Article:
The largest camera trap study ever done in the Serengeti National Park, Tanzania revealed the daily routines of the park’s unique wildlife, often as they got up close and personal with the cameras.
This isn’t a view of a cheetah that anyone would normally have without risk life and limb.
The scientists of Snapshot Serengeti mounted 225 camera traps on trees and metal poles in a 434 square mile area of the park in the hopes of capturing their secret lives. What they got was astounding. The cameras captured 1.2 million sets of photos (three photos per set) from June 2010 to May 2013, according to the study published on June 9 in Scientific Data.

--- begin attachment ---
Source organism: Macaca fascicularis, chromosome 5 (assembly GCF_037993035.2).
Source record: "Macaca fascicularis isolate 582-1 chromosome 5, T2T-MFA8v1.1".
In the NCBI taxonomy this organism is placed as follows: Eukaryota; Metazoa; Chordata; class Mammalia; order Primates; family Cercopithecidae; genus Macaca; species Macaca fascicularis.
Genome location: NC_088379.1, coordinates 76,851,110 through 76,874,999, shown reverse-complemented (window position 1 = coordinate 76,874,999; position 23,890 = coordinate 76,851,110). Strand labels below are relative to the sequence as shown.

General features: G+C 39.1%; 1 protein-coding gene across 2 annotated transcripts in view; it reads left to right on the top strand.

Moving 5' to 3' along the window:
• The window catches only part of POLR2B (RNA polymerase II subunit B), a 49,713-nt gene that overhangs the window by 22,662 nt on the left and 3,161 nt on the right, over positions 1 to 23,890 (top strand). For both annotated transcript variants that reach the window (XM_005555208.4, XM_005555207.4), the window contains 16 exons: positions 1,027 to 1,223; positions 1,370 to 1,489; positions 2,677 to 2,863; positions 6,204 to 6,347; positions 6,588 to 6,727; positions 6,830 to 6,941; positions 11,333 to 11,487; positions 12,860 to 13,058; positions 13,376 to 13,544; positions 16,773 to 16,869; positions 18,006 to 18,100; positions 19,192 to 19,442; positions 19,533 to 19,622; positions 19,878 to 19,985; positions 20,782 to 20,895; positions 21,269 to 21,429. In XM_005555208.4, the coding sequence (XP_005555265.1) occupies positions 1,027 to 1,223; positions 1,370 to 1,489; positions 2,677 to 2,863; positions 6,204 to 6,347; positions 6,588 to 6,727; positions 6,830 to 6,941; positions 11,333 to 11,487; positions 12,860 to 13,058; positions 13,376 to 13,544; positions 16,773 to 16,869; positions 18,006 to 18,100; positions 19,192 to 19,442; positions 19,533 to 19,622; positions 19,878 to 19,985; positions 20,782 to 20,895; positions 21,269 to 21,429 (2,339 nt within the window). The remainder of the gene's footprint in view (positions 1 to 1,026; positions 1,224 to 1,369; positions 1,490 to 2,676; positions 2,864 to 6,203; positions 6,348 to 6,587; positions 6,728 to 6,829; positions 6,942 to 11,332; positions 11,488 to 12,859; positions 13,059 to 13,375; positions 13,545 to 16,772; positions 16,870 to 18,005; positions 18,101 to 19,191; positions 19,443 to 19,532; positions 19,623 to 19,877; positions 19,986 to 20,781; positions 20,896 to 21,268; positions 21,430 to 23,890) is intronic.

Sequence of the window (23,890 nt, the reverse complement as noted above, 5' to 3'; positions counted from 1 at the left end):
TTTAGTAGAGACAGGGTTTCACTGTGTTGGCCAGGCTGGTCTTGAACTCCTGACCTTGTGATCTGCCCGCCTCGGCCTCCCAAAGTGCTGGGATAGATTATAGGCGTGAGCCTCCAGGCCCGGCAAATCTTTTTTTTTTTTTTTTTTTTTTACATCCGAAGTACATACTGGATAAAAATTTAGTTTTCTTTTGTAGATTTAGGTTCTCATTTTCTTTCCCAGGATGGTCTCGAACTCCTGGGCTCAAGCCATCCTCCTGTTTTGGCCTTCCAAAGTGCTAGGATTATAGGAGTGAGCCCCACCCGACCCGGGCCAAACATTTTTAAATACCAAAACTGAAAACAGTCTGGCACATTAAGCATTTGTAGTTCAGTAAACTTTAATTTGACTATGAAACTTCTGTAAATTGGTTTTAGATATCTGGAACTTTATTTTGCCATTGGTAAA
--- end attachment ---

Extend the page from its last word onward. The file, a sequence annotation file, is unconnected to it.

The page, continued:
While the cameras aren’t rigged to attract wildlife — they wanted to see what the animals were doing in their natural habitats, without any humans around — the group caught tons of amazing photos.
“We wanted the cameras to give an unbiased view of how these animals were using the landscape,” Swanson said. The photos captured Serengeti’s wildlife, like the cheetahs below, in ways not many have seen them before. Cheetahs seemed to love mugging for the cameras, often lounging, playing, and eating in front of them.
Cheetah are notoriously fast — they can hit up to 60 miles per hour in a matter of seconds. The stationary cameras wouldn’t have captured this cheetah as it chased its prey, but it did manage to photograph the aftermath of the hunt.
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